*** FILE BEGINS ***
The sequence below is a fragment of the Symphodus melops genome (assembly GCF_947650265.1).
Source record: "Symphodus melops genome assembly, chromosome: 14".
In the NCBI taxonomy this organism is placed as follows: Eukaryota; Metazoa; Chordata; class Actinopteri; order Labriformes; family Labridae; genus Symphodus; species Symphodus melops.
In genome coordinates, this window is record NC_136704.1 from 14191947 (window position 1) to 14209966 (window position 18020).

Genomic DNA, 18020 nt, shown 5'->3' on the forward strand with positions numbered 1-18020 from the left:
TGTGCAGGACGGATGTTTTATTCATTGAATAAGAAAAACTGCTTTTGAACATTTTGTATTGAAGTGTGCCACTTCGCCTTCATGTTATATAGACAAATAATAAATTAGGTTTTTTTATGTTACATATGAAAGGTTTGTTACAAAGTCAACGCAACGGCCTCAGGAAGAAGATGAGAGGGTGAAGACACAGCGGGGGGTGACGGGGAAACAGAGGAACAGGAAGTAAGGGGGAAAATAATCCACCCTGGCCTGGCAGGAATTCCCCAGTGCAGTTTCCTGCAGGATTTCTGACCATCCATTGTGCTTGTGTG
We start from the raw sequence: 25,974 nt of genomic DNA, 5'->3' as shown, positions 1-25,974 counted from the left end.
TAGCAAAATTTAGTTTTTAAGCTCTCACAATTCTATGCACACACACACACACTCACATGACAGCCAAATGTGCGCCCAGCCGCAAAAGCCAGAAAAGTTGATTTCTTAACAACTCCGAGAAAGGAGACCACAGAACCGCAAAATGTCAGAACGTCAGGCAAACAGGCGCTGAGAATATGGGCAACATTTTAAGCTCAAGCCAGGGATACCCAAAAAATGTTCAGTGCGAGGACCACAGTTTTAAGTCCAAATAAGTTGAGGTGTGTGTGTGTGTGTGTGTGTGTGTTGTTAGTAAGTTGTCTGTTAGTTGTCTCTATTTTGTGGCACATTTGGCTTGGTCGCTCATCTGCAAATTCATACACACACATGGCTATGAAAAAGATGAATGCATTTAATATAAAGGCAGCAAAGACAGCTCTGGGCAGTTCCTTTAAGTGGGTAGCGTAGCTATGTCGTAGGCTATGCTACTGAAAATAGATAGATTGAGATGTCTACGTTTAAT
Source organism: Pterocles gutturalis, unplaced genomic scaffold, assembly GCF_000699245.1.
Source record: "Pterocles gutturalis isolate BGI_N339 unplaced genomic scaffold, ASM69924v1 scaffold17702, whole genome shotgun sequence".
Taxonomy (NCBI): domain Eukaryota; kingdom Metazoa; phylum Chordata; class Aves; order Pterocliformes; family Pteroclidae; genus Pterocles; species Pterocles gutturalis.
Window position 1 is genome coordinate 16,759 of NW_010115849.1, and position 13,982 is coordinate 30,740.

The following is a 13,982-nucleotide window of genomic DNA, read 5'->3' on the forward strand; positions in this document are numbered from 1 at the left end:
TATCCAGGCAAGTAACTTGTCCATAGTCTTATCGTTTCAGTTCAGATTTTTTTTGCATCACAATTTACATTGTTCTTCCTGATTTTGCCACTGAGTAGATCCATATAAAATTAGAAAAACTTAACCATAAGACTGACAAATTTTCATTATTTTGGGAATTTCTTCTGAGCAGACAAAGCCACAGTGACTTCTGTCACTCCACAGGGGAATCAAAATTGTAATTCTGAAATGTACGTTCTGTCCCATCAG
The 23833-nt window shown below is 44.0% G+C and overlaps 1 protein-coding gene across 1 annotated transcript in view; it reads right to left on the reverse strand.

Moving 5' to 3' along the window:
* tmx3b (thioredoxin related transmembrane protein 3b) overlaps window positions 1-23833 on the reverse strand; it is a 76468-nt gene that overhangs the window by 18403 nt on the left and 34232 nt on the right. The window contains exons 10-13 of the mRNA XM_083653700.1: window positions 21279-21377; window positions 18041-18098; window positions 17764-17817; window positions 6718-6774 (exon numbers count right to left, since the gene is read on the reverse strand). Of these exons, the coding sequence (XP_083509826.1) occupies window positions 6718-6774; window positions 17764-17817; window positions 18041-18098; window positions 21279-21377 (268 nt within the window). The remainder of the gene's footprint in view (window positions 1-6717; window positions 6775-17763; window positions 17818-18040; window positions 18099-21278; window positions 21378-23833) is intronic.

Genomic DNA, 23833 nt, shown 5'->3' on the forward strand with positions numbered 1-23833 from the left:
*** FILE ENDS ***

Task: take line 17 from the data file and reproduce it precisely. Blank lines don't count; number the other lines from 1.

* tmx3b (thioredoxin related transmembrane protein 3b) overlaps window positions 1-23833 on the reverse strand; it is a 76468-nt gene that overhangs the window by 18403 nt on the left and 34232 nt on the right. The window contains exons 10-13 of the mRNA XM_083653700.1: window positions 21279-21377; window positions 18041-18098; window positions 17764-17817; window positions 6718-6774 (exon numbers count right to left, since the gene is read on the reverse strand). Of these exons, the coding sequence (XP_083509826.1) occupies window positions 6718-6774; window positions 17764-17817; window positions 18041-18098; window positions 21279-21377 (268 nt within the window). The remainder of the gene's footprint in view (window positions 1-6717; window positions 6775-17763; window positions 17818-18040; window positions 18099-21278; window positions 21378-23833) is intronic.